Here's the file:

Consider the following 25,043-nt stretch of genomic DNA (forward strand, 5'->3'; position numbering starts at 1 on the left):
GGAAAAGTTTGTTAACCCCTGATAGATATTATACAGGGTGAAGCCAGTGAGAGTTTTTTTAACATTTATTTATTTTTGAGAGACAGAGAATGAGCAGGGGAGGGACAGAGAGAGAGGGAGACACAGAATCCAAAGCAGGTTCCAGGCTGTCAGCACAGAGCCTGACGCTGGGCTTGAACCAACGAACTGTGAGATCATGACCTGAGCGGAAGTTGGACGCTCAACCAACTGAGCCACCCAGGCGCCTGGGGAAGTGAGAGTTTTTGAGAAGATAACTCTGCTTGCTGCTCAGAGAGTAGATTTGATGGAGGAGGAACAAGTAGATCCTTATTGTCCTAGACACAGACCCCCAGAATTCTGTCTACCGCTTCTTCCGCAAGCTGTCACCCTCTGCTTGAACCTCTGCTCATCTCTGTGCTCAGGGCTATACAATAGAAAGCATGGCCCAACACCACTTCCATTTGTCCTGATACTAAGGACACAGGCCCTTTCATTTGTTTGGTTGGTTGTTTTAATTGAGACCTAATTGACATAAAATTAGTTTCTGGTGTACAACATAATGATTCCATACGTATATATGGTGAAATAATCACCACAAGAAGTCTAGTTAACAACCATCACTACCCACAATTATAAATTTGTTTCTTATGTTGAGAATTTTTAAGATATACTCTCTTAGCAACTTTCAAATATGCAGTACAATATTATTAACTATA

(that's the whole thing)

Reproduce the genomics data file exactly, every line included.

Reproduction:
Consider the following 25,043-nt stretch of genomic DNA (forward strand, 5'->3'; position numbering starts at 1 on the left):
GGAAAAGTTTGTTAACCCCTGATAGATATTATACAGGGTGAAGCCAGTGAGAGTTTTTTTAACATTTATTTATTTTTGAGAGACAGAGAATGAGCAGGGGAGGGACAGAGAGAGAGGGAGACACAGAATCCAAAGCAGGTTCCAGGCTGTCAGCACAGAGCCTGACGCTGGGCTTGAACCAACGAACTGTGAGATCATGACCTGAGCGGAAGTTGGACGCTCAACCAACTGAGCCACCCAGGCGCCTGGGGAAGTGAGAGTTTTTGAGAAGATAACTCTGCTTGCTGCTCAGAGAGTAGATTTGATGGAGGAGGAACAAGTAGATCCTTATTGTCCTAGACACAGACCCCCAGAATTCTGTCTACCGCTTCTTCCGCAAGCTGTCACCCTCTGCTTGAACCTCTGCTCATCTCTGTGCTCAGGGCTATACAATAGAAAGCATGGCCCAACACCACTTCCATTTGTCCTGATACTAAGGACACAGGCCCTTTCATTTGTTTGGTTGGTTGTTTTAATTGAGACCTAATTGACATAAAATTAGTTTCTGGTGTACAACATAATGATTCCATACGTATATATGGTGAAATAATCACCACAAGAAGTCTAGTTAACAACCATCACTACCCACAATTATAAATTTGTTTCTTATGTTGAGAATTTTTAAGATATACTCTCTTAGCAACTTTCAAATATGCAGTACAATATTATTAACTATA